Nationwide Building Society is in the midst of a multibillion-pound digital transformation that has already seen it embrace cloud technologies and agile working practices, as it works to re-platform its digital assets and services.
The firm has created a core, cloud-based platform that all of the products and services it offers to customers will eventually run out of, Nationwide’s director of mobile and digital, James Smith, tells Computer Weekly.
“It is a live, resilient, robust, hardened platform that we run production workloads through, that I would describe as being in scaled-pilot mode right now,” he says.
“While it is secure and resilient, there are some operational processes we are still refining from a monitoring and self-healing perspective that we still want to get right before we put more load through it.”
At the moment, though, the firm is running its mortgage switcher and re-mortgaging services through the platform, as well as a couple of its banking and sales offerings too, says Smith.
“Over the next six months, we will move most of our mortgage origination and banking [workloads] through there,” he adds. “Then we’ll start working on some of our other services, and our mobile banking apps will be in the crosshairs [for migration on to the platform] over the next 12 months or so.”
Addressing customer needs
The platform’s creation is part of a company-wide push, starting in Smith’s department, to improve the pace of development and quality of the products and services it brings to market, while safeguarding its ability to respond to customers’ changing banking habits.
The work is being delivered by a 250-strong team, with half working on readying Nationwide’s mortgage products for migration to the platform, while the remainder concentrate on doing the same for the rest of its banking services.
Within each of these branches are a number of smaller, cross-functional teams focusing on existing products and new features, as the firm has moved to embrace a DevOps-like way of working within the department.
“We’re trying to learn a lot from what other organisations, operating in other industries, have done as we build out the core platform and re-engineer the customer journey from the outside in,” he says.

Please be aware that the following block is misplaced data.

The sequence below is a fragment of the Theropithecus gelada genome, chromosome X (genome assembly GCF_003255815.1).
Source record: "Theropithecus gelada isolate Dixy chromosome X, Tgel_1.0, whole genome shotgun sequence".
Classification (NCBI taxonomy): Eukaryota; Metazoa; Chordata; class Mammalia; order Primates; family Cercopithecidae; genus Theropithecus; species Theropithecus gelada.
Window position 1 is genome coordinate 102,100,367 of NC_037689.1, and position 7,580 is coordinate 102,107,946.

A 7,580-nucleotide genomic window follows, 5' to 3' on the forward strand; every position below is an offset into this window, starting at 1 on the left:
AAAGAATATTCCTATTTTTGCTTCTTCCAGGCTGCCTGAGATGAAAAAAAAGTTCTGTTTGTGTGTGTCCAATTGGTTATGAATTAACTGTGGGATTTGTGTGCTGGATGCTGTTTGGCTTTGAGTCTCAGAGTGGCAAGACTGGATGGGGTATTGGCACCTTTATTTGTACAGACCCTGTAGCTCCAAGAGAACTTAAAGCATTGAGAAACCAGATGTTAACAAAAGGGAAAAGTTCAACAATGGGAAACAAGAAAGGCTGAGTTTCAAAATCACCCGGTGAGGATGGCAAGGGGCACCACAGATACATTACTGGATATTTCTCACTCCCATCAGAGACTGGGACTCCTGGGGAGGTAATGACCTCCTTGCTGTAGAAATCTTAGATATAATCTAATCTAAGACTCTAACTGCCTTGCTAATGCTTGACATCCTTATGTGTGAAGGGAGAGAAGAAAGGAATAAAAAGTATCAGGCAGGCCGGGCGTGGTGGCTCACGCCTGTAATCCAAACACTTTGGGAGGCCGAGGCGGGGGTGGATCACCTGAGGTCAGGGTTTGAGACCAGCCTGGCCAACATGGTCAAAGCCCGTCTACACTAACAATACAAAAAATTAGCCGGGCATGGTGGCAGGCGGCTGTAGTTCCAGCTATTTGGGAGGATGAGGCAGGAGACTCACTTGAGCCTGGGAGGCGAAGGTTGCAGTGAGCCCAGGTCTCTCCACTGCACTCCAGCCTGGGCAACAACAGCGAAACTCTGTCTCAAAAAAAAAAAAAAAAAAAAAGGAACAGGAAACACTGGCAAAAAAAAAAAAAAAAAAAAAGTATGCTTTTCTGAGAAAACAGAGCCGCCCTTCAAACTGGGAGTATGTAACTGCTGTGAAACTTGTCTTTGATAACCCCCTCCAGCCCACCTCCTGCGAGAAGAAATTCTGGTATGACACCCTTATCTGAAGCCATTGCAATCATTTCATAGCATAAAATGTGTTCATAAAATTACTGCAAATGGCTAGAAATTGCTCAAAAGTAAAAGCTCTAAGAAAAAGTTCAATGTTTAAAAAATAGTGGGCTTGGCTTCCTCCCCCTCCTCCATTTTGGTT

Within the DevOps practitioner community, the advice often given to organisations that are just starting out is to tackle a small, but important, software project and use DevOps methodologies to revamp how it’s developed and delivered.
“We’re trying to learn a lot from what organisations in other industries have done as we build out the core platform and re-engineer the customer journey from the outside in”
James Smith, Nationwide
This is precisely the approach Smith is taking with the digital team at Nationwide, and is why it is working to incrementally add services to the platform rather than trying to move everything over at once.
“We are taking a ‘start small and build out’ approach, rather than trying to build nirvana, because otherwise we’d spend years trying to do that,” he says.
“When choosing what to move first, it was a multi-faceted thing, and we needed to strike a balance between something that is straightforward enough to make progress on quickly and meaningful enough that people would be interested in it.
“When we looked at our digital mortgage proposition, it wasn’t good enough, so we had a look for an opportunity to make it better, which is what we have done. The team has done a cracking job.”
Digital banking transformation
It is a journey many of Nationwide’s contemporaries are also on, as they seek to prevent their business models and market share from coming under attack by nimbler competitors from both the enterprise and financial technology (fintech) startup community.
According to Smith, though, Nationwide’s digital transformation is less about focusing on trying to outdo the competition, and more about taking proactive steps to ensure it is not left second-guessing about its customers’ wants and needs.